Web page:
The recent alarm raised by the Catholic Women Organisation that husbands would become scarce in Nigeria in 2023 may just be right as we can confirm that many Nigerian spinsters are currently witnessing the no-husband syndrome.
Within the last few weeks, some of the ladies who spoke with our correspondent reported serious apprehension, pressure and a total lack of peace as the consequence of their inability to get married.
One of the ladies, who preferred to be simply called Titi said she had taken the issue of marriage as a do-or-die affair due to “internal pressure” but that as much as she had tried, frustration had often been the result.
At 37, the businesswoman who sells clothes in Ikeja, the Lagos State capital in western Nigeria, told us that she is not finding life easy.
“What is happiness without a man in a woman’s life?”she asked our correspondent during a chat on Badoo, a relationship site on the internet.
She had dated several men with some promising marriage, but without fulfilling the promise.
“You can’t imagine that in the last three years, I have dated about eight men, but the relationship was often short-lived simply because I ask for their commitment.
“I am not getting any younger and I cry every time I see my mates with their husbands and children.
“If at 37 I don’t have a child or a permanent man, when would I have them? Is it when my skin has wrinkled? she asked our correspondent.
Chioma (surname withheld), 35, has found herself patronising many of the social interaction sites on the internet.
The banker told our correspondent that she is on Eskimi, 2go, Badoo, Whatsapp, Facebook, Twitter as well as 4clique, a site that was launched in Nigeria days ago.
“We can’t tell the particular broom in the bunch that kills a fly,” she told us on why she patronises such number of social interaction sites.
“I always change my name in the different sites but the ultimate goal is to get a husband,” she added.
Chioma told us that she is really worried about the situation, adding that she lives comfortably (in a mini-flat and has a car), “but who do I have to enjoy this comfort with me?
“I have tried a hook up programme on a Lagos-based radio station, but my age is now a major factor hindering my dream of being married,” she lamented pleading with our married correspondent, who she considered a bachelor, to “help dry my tears.”
A married woman, who gave her name as Mrs. Blessing Aguebor and resident in Oshodi, confirmed that the issue of lack of serious men for marriage is giving many ladies sleepless nights.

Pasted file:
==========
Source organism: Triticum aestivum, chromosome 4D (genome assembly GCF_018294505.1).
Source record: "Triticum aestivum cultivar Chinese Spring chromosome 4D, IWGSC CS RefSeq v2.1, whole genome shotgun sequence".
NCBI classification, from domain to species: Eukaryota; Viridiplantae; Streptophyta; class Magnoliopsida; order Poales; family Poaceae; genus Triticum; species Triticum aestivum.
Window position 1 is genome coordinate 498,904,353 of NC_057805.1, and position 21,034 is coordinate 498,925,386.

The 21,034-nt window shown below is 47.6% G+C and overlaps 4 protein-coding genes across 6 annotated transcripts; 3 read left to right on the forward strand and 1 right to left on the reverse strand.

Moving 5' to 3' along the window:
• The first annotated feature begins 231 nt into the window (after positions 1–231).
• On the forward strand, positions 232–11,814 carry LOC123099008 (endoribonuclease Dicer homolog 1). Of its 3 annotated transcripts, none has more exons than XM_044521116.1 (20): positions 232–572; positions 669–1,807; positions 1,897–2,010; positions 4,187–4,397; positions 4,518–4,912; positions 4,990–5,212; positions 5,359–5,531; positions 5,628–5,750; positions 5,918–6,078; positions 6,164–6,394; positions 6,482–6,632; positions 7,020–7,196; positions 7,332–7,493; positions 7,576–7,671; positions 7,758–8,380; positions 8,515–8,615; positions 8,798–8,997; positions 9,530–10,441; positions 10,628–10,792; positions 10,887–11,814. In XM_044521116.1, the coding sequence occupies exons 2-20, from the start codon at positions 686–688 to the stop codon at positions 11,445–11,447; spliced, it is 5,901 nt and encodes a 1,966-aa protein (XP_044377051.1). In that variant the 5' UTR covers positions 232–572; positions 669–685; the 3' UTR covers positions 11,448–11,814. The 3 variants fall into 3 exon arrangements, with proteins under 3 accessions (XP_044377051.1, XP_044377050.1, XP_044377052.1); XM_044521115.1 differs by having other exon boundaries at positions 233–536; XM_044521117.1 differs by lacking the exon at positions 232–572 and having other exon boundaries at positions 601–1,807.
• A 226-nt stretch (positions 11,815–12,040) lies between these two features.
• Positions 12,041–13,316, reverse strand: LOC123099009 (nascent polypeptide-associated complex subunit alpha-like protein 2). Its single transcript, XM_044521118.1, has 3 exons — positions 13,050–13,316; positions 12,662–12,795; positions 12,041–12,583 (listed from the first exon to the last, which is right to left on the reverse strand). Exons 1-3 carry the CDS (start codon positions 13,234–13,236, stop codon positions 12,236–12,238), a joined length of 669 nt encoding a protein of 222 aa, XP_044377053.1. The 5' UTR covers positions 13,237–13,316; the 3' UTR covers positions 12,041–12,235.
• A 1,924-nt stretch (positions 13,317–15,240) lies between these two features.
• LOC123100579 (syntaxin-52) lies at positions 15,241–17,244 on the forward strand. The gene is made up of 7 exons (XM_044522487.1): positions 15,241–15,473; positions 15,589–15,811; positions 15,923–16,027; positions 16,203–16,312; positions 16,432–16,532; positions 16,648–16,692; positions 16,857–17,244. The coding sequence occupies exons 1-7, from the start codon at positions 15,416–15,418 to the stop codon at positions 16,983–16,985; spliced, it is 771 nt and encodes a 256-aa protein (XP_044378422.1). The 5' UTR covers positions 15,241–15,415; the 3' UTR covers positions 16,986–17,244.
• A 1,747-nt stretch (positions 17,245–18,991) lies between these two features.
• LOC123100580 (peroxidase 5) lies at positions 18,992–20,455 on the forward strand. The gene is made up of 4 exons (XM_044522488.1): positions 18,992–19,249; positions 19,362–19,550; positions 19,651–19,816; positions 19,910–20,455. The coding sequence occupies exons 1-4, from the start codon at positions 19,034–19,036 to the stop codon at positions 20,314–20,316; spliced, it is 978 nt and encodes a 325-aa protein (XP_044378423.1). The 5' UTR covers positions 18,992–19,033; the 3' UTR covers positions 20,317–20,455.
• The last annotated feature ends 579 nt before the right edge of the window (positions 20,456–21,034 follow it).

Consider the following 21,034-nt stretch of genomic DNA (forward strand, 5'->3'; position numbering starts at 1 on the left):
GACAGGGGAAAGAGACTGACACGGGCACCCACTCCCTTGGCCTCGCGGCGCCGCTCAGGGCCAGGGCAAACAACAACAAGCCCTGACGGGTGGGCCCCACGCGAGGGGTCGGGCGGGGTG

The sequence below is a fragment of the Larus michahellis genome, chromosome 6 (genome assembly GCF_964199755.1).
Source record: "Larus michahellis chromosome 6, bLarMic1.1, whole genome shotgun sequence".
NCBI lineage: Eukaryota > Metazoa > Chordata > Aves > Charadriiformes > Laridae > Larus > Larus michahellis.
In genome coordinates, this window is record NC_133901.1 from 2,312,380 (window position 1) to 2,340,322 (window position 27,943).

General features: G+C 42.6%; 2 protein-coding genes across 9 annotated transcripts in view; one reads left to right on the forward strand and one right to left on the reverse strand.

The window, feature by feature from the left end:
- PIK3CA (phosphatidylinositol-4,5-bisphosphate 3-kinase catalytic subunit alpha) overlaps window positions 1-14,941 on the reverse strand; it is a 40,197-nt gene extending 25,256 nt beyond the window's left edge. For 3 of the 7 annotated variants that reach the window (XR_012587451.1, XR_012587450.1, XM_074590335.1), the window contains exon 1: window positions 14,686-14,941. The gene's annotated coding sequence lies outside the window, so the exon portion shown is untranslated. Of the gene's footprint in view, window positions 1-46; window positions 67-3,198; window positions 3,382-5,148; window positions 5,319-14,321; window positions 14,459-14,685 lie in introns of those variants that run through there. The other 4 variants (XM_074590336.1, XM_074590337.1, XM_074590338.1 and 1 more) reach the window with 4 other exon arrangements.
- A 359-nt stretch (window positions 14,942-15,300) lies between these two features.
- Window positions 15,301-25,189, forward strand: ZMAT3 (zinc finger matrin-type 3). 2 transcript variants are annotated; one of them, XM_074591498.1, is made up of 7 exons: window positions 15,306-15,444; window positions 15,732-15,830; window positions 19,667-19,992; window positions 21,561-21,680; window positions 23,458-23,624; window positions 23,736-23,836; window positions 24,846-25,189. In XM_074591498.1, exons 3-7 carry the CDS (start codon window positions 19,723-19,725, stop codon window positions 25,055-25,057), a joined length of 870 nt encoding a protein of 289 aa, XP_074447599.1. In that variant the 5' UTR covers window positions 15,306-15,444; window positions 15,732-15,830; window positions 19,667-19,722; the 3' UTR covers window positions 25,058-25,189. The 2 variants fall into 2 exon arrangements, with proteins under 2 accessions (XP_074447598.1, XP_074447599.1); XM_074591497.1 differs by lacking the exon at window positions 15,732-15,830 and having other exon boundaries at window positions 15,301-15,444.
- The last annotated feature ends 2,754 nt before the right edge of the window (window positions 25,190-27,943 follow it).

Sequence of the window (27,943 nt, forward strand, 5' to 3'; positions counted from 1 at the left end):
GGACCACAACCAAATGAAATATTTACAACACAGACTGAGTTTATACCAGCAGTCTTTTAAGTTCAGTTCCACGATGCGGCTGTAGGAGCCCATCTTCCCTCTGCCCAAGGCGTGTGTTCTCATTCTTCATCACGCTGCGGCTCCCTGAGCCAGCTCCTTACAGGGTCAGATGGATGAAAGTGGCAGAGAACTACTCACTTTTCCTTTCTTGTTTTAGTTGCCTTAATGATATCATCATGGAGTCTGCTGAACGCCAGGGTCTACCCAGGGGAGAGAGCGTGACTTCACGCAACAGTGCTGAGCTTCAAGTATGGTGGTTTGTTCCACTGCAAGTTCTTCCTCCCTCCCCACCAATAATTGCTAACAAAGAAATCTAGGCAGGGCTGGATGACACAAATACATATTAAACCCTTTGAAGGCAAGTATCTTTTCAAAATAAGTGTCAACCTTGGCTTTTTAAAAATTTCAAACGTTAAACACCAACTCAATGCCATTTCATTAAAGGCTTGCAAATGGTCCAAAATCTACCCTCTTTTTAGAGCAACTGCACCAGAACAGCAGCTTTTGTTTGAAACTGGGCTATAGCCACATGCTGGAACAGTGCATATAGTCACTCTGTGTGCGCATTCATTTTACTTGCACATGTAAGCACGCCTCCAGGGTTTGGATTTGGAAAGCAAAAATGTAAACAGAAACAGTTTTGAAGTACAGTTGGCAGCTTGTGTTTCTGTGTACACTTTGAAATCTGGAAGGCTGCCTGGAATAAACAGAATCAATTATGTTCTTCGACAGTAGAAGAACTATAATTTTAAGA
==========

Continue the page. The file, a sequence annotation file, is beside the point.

She narrated the touching story of her friend who was disappointed by her boyfriend of five years when it was time to “settle down”.
“My friend was 29 when he met this man in Benin and they dated for five years. The man was always giving the lady hope without her knowing the man had other plans. The year he fixed for their marriage was the year he travelled abroad without even informing my friend.
“It was later he called her and asked her to find another man because he still had many more years to hustle. My friend almost went mad.
“She is 36 now without a man. I had to convince her to relocate to Lagos so that possibly out of the population here, she would find someone. It is pathetic,” she said.
A 38-year old business woman in Ketu, Mrs. Rita Adewunmi, narrated how she lost her first husband to a friend, Idayat, who was desperate for a husband.
According to Mrs. Adewunmi who remarried last year, Idayat was 36 and needed a husband but her search was endless.
“I was always encouraging her and made her a part of my family. She would always help me take care of the kids when I go to the market.
“With time, she took over my husband without my knowledge until the day I caught them red-handed and that was the end of my marriage. Ladies are like hunters these days,” she said.
Asked why she was not married at 34, Blessing Osuoha, a nurse with a private hospital in Abuja, retorted: “that is why I’m on this social site. Why are you asking? Is it a bad idea if you propose to me?”
She explained that life was becoming unbearable without a husband.
“My friends and family members are aways asking when they would come and ‘chop’ rice, and I keep hoping,” she added.
A marriage counsellor in Lagos, Mrs. Victoria Aliu, told us that scarcity of ‘real men’ is becoming a terrible condition for women ready for marriage.
She blamed the problem partly on the Nigerian economy, confusion among the bachelors on their choices of the women they want as wives and the attitudes of the spinsters.
“Many women, whether consciously or not, behave irritably sometimes, forgetting that the man just beside them at every point in time may just have been nursing how to start a conversation that could lead to marriage.
“Some other ladies are very choosy and unserious at their early stages of adulthood. They only open their eyes to discover that their friends are all married and that they are the only ones left at the bus stop. Then it becomes a terrible case for them,” she explained.